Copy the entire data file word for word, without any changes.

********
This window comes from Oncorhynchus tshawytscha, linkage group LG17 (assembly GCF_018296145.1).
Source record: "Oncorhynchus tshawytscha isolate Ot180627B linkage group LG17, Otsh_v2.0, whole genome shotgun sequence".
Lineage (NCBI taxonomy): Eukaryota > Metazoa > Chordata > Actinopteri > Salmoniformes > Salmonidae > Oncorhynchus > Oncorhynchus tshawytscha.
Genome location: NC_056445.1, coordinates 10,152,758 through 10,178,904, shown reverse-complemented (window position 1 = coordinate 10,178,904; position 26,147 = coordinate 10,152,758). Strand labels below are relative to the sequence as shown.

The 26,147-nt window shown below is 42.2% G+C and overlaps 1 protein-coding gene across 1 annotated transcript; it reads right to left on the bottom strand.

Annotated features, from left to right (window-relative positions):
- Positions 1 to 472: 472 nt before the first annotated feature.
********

This window comes from Oncorhynchus tshawytscha, linkage group LG17 (assembly GCF_018296145.1).
Source record: "Oncorhynchus tshawytscha isolate Ot180627B linkage group LG17, Otsh_v2.0, whole genome shotgun sequence".
Lineage (NCBI taxonomy): Eukaryota > Metazoa > Chordata > Actinopteri > Salmoniformes > Salmonidae > Oncorhynchus > Oncorhynchus tshawytscha.
Genome location: NC_056445.1, coordinates 10,152,758 through 10,178,904, shown reverse-complemented (window position 1 = coordinate 10,178,904; position 26,147 = coordinate 10,152,758). Strand labels below are relative to the sequence as shown.

The 26,147-nt window shown below is 42.2% G+C and overlaps 1 protein-coding gene across 1 annotated transcript; it reads right to left on the bottom strand.

Annotated features, from left to right (window-relative positions):
- Positions 1 to 472: 472 nt before the first annotated feature.